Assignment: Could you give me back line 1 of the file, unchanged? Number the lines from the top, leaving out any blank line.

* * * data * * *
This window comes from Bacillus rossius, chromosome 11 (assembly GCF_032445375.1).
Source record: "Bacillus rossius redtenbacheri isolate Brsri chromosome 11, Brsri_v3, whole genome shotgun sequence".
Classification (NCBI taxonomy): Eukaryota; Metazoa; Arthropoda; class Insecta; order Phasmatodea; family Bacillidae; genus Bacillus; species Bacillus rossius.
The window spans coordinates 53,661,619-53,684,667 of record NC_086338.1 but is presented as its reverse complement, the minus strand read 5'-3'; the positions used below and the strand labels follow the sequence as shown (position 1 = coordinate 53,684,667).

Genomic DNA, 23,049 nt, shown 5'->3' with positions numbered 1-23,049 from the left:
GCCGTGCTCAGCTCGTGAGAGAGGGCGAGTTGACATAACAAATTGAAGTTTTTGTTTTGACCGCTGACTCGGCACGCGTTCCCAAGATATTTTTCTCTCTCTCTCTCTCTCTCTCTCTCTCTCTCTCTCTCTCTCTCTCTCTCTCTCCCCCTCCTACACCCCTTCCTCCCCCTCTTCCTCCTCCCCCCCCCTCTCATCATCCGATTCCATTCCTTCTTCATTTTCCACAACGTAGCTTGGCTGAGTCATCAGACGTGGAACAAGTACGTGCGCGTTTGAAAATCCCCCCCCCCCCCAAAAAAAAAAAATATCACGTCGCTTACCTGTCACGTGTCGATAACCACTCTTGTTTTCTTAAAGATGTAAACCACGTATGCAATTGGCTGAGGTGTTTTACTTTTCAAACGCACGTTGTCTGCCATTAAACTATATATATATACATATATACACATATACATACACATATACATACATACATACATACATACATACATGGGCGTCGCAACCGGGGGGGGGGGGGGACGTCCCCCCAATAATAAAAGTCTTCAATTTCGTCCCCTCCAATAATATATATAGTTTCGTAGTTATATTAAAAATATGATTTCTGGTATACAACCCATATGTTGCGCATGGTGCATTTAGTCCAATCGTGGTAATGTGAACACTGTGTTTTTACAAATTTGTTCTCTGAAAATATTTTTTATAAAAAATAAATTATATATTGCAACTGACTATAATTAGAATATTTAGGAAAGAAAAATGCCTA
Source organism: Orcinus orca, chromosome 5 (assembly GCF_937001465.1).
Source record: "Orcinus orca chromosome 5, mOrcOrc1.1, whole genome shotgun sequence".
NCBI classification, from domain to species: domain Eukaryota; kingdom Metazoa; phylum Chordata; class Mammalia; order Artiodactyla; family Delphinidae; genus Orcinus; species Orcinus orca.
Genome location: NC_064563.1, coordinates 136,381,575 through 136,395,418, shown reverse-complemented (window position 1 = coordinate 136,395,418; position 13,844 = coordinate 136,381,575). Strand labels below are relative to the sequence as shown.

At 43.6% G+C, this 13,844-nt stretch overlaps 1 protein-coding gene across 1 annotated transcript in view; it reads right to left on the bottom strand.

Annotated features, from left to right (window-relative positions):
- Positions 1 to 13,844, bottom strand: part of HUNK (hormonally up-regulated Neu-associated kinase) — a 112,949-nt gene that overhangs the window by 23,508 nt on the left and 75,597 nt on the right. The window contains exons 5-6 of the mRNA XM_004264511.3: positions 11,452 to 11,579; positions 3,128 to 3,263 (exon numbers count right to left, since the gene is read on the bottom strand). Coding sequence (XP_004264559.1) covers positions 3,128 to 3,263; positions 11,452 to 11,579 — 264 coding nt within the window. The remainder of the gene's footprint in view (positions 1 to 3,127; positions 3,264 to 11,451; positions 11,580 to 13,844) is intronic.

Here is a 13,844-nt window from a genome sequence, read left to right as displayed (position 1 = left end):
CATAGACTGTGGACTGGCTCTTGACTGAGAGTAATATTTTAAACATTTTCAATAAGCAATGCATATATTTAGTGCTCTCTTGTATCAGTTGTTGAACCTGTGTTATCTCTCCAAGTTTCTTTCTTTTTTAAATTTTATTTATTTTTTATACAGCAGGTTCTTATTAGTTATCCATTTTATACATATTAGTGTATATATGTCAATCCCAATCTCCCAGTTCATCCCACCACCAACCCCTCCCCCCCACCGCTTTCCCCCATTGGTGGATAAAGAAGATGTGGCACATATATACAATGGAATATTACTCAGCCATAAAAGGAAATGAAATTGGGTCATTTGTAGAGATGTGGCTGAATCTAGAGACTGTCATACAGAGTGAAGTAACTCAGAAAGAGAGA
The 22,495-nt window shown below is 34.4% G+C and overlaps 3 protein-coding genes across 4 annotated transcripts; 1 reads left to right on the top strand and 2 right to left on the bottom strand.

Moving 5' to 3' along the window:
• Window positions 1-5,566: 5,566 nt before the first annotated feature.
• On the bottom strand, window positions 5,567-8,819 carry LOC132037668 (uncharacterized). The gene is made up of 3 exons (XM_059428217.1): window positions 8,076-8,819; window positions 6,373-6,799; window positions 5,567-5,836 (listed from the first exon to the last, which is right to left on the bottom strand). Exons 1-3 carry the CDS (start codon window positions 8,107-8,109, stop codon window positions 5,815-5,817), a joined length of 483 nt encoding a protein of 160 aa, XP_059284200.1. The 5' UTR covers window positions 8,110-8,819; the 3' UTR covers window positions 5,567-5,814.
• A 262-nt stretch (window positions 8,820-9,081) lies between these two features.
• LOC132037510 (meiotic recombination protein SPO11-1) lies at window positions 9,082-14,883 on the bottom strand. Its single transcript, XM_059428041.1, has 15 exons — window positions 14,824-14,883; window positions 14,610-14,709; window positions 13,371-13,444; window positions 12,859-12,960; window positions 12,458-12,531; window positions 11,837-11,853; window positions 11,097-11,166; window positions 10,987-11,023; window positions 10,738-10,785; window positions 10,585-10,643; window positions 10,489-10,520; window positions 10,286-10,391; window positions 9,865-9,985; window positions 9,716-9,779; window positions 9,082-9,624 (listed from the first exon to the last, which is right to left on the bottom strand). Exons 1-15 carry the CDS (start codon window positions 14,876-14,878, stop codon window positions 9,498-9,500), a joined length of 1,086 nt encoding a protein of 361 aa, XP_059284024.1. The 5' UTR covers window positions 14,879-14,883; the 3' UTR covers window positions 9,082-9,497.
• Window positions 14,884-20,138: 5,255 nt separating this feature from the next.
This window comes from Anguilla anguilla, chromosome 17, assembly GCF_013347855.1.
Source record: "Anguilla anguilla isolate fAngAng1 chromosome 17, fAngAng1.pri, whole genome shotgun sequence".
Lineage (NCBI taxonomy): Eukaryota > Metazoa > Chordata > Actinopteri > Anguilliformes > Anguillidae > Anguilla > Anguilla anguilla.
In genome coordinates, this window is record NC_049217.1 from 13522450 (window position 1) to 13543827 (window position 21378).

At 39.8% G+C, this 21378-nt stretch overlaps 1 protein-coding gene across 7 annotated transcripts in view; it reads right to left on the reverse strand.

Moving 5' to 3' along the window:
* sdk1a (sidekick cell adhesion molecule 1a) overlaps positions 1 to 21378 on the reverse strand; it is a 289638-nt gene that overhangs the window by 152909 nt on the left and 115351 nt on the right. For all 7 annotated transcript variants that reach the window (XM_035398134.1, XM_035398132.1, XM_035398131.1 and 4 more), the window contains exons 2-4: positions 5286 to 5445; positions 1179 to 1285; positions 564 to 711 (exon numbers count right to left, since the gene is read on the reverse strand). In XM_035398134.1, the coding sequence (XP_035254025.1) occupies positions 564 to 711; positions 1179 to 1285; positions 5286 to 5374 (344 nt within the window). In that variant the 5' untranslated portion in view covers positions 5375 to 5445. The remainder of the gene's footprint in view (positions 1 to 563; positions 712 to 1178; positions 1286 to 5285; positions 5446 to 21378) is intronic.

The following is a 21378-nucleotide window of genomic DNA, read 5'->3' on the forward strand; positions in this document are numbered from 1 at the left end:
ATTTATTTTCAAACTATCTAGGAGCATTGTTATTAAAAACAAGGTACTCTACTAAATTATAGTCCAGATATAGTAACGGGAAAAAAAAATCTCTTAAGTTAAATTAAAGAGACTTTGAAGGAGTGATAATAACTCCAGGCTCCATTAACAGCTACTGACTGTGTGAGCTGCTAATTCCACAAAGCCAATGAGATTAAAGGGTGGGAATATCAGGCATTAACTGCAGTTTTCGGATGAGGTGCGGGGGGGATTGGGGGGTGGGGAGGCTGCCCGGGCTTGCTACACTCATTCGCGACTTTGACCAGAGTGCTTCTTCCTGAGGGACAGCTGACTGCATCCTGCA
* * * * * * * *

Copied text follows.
This window comes from Bacillus rossius, chromosome 11 (assembly GCF_032445375.1).